NLDL 2024
Image:
Harald Lykke Joakimsen.

NLDL 2024

Thank you for participating in NLDL 2024!

Thank you to our participants who traveled to Tromsø to attend this year’s Northern Lights Deep Learning Conference (NLDL) from the 9th to 11th of January!

Thank you for participating in NLDL 2024!

By: Petter Bjørklund, Communications Advisor, Visual Intelligence

Thank you to our participants who travelled to Tromsø to attend this year’s Northern Lights Deep Learning Conference (NLDL) from the 9th to 11th of January! It has been a joyous experience meeting all of you, and we hope you have made several new acquaintances and colleagues during your stay.

250 researchers from 28 different countries gathered at the conference to exchange ideas and experiences within the fields of artificial intelligence (AI) and deep learning.

You can also read the current article in Norwegian at uit.no.

High-quality scientific contributions and keynotes

The conference comprised of insightful and diverse poster sessions from our participants, as well as thought-provoking keynotes and discussions on relevant and emerging topics within the mentioned fields.

Poster sessions at NLDL. Photo: Petter Bjørklund

Keynote topics included the trustworthiness of AI (Aasa Feragen), chances and challenges of Reliable AI (Gitta Kutyniok), fair self-supervised learning in multiple modalities with applications to medicine (Narges Razavian), and The Statistical Finite Element method (Mark Girolami).

Clockwise from the top left: Mark Girolami (The Alan Turing Institute), Narges Razavian (New York University Medical Center), Gitta Kutyniok (Ludwig-Maximilians-Universität München), and Aasa Feragen (DTU - Technical University of Denmark) gave thought-provoking keynotes during NLDL. Photo: Harald Lykke Joakimsen.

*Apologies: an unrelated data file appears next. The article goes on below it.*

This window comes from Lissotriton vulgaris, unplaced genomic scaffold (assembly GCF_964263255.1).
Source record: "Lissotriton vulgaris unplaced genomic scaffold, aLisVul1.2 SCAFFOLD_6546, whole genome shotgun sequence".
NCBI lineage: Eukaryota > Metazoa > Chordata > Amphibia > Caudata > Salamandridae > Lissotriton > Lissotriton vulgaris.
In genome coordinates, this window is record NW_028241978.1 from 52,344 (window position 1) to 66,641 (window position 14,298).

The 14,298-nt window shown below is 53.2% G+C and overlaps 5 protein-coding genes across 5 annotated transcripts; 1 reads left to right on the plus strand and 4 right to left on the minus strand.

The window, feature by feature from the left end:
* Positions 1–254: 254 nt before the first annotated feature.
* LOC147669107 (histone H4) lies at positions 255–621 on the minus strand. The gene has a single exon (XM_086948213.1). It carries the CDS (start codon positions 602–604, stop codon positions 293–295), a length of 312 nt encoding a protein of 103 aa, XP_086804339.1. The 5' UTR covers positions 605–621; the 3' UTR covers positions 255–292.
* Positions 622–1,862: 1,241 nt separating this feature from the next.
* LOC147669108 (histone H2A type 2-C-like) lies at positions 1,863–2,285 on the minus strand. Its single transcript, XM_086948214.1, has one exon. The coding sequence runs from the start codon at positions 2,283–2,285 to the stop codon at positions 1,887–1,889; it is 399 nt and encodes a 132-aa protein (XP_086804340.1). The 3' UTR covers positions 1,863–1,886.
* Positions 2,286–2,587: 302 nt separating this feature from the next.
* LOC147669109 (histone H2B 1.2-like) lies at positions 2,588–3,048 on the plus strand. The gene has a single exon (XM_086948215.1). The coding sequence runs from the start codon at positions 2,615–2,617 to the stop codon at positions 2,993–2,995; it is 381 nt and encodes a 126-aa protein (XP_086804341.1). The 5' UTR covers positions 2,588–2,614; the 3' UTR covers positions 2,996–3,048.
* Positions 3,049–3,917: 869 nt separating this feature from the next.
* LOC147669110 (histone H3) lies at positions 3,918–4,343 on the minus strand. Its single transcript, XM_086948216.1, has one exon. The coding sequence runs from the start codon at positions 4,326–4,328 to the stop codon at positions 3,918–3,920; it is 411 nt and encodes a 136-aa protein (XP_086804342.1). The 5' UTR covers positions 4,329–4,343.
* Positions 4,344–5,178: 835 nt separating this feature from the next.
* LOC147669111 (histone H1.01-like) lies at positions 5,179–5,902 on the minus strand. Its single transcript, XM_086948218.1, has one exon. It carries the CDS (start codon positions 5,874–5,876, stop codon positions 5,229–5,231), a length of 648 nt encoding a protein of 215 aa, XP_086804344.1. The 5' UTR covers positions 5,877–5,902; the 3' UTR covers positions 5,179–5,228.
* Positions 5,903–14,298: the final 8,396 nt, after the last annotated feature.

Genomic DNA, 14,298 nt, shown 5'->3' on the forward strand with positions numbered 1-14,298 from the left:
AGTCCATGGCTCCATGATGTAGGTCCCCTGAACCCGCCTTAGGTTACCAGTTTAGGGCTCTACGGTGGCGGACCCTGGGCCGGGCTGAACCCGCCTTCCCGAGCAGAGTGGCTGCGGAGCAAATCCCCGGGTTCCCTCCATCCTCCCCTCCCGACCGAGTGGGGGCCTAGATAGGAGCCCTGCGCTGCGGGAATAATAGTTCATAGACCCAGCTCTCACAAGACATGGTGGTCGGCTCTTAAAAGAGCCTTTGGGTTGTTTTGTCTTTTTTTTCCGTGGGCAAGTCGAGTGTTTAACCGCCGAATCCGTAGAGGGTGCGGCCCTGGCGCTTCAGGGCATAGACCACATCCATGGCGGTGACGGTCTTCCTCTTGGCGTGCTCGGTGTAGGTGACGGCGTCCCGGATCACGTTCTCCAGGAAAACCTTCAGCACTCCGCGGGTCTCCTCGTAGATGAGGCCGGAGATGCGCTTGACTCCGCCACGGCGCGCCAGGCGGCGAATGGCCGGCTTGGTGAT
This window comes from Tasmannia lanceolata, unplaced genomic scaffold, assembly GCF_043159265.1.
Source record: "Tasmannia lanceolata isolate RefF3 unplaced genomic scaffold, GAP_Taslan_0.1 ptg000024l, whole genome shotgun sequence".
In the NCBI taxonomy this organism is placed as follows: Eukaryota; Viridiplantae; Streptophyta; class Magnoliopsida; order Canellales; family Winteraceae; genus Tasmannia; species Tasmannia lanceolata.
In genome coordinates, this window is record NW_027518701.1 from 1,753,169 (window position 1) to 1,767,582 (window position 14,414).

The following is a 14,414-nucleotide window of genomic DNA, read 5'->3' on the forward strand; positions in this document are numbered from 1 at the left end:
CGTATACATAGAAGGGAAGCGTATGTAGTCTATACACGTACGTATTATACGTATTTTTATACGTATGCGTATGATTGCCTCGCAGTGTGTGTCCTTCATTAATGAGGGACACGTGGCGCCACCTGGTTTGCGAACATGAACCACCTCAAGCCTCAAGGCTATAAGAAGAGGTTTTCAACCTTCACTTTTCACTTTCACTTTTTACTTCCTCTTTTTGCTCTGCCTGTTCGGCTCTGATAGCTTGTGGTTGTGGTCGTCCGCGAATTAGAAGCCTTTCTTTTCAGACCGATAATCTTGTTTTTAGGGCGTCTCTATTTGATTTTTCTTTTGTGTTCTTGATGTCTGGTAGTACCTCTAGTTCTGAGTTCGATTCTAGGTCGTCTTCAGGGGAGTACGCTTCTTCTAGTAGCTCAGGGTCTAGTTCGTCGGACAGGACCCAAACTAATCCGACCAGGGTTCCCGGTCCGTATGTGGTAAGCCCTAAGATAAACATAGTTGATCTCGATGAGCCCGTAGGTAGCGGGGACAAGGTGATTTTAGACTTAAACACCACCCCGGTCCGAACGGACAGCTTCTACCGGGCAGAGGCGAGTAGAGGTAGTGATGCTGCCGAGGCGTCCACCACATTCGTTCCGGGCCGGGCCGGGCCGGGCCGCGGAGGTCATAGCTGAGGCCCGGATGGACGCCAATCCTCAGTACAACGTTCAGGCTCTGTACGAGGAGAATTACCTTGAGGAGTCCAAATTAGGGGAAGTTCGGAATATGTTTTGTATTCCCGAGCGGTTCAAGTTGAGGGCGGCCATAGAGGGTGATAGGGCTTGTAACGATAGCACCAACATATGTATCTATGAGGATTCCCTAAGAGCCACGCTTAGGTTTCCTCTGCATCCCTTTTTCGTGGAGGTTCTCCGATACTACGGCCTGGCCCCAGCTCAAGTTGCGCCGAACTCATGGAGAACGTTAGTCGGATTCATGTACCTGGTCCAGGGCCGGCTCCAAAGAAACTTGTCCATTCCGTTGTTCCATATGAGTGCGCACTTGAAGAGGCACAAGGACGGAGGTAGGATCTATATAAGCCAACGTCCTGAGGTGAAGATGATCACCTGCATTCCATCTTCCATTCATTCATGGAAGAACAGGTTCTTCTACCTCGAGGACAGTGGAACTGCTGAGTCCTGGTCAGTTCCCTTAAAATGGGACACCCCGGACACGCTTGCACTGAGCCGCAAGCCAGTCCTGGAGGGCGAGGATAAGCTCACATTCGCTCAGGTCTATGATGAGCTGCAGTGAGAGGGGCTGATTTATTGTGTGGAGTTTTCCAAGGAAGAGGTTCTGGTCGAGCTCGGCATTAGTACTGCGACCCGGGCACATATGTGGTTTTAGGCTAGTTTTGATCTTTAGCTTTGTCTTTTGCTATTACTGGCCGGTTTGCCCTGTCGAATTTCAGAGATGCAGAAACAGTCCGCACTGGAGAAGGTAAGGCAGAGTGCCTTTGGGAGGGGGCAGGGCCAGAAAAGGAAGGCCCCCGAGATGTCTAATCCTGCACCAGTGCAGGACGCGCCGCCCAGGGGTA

Participants also presented their research in a series of enriching and informative oral sessions throughout the NLDL week.

Their presentations involved research from a multitude of AI-related subtopics, such as deep reinforcement learning, dual convolutional neural network pipelines, and neural machine translation.

A handful of participants presenting their research in informative oral sessions. Foto: Harald Lykke Joakimsen.

The level of scientific contributions that is presented at NLDL is of high quality and continues to increase by each year. We want to thank everyone who participated and contributed to what has been an exciting and interesting week, says associate professor Michael Kampffmeyer, the general co-chair of the NLDL committee.

Sneak peek of AI exhibition for children

Several participants also partook in the NLDL Winter School, a five-day course consisting of various tutorials by experts in the AI field.

Invited speakers from The University of Cambridge (Mihaela van der Schaar and Robert Davis) and Norwegian AI Cloud (Sabry Razick, Hicham Agueny, and Magnar Bjørgve) gave tutorials on specific topics on deep learning such as Synthetic Data, Generative Models, and Explainability.

- It has been very satisfying and delightful to interact with diverse students from all over the world throughout the entire week. It is great to see that so many decided to participate in the Winter School, says van der Schaar.

Clockwise from the top left: Mihaela van der Schaar (University of Cambridge), Fillipo Bianchi (University of Tromsø), Hicham Agueny (University of Bergen), and Robert Davis (University of Cambridge) were four of several tutorial speakers during the NLDL Winter School. Photo: Harald Lykke Joakimsen/Petter Bjørklund).

The participants were given a surprise sneak peek of the new AI exhibition for children at Nordnorsk vitensenter, a project which is spearheaded by Samuel Kuttner and Benjamin Ricaud of the UiT Machine Learning Group.